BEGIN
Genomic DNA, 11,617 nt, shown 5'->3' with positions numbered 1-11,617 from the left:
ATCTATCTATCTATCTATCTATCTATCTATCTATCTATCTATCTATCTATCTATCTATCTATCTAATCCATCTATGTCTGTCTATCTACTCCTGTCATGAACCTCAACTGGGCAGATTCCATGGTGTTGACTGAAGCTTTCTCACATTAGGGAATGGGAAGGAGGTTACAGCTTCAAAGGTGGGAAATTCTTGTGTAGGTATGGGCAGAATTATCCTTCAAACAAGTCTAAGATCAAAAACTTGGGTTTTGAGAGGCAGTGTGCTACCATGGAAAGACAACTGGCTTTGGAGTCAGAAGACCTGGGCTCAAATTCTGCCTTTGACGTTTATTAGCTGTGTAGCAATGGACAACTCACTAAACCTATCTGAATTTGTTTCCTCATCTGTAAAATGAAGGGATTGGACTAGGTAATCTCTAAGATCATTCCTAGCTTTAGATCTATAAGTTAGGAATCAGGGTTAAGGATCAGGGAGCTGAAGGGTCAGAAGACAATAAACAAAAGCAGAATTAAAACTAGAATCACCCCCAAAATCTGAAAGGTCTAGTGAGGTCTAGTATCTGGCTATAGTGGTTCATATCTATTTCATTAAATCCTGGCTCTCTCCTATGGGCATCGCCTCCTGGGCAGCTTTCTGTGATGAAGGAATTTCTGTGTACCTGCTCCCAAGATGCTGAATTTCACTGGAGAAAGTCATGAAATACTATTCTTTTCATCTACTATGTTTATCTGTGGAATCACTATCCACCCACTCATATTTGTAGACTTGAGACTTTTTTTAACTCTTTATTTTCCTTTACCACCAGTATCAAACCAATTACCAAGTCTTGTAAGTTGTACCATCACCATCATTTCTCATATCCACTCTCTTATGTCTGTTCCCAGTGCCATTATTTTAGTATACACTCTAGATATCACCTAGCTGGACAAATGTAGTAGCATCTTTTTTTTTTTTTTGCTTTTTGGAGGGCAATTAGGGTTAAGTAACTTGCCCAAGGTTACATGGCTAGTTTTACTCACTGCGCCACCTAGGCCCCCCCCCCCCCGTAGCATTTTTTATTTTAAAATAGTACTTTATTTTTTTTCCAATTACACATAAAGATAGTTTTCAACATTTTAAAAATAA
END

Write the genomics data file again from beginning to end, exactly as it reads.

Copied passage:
Genomic DNA, 11,617 nt, shown 5'->3' with positions numbered 1-11,617 from the left:
ATCTATCTATCTATCTATCTATCTATCTATCTATCTATCTATCTATCTATCTATCTATCTATCTAATCCATCTATGTCTGTCTATCTACTCCTGTCATGAACCTCAACTGGGCAGATTCCATGGTGTTGACTGAAGCTTTCTCACATTAGGGAATGGGAAGGAGGTTACAGCTTCAAAGGTGGGAAATTCTTGTGTAGGTATGGGCAGAATTATCCTTCAAACAAGTCTAAGATCAAAAACTTGGGTTTTGAGAGGCAGTGTGCTACCATGGAAAGACAACTGGCTTTGGAGTCAGAAGACCTGGGCTCAAATTCTGCCTTTGACGTTTATTAGCTGTGTAGCAATGGACAACTCACTAAACCTATCTGAATTTGTTTCCTCATCTGTAAAATGAAGGGATTGGACTAGGTAATCTCTAAGATCATTCCTAGCTTTAGATCTATAAGTTAGGAATCAGGGTTAAGGATCAGGGAGCTGAAGGGTCAGAAGACAATAAACAAAAGCAGAATTAAAACTAGAATCACCCCCAAAATCTGAAAGGTCTAGTGAGGTCTAGTATCTGGCTATAGTGGTTCATATCTATTTCATTAAATCCTGGCTCTCTCCTATGGGCATCGCCTCCTGGGCAGCTTTCTGTGATGAAGGAATTTCTGTGTACCTGCTCCCAAGATGCTGAATTTCACTGGAGAAAGTCATGAAATACTATTCTTTTCATCTACTATGTTTATCTGTGGAATCACTATCCACCCACTCATATTTGTAGACTTGAGACTTTTTTTAACTCTTTATTTTCCTTTACCACCAGTATCAAACCAATTACCAAGTCTTGTAAGTTGTACCATCACCATCATTTCTCATATCCACTCTCTTATGTCTGTTCCCAGTGCCATTATTTTAGTATACACTCTAGATATCACCTAGCTGGACAAATGTAGTAGCATCTTTTTTTTTTTTTTGCTTTTTGGAGGGCAATTAGGGTTAAGTAACTTGCCCAAGGTTACATGGCTAGTTTTACTCACTGCGCCACCTAGGCCCCCCCCCCCCCGTAGCATTTTTTATTTTAAAATAGTACTTTATTTTTTTTCCAATTACACATAAAGATAGTTTTCAACATTTTAAAAATAA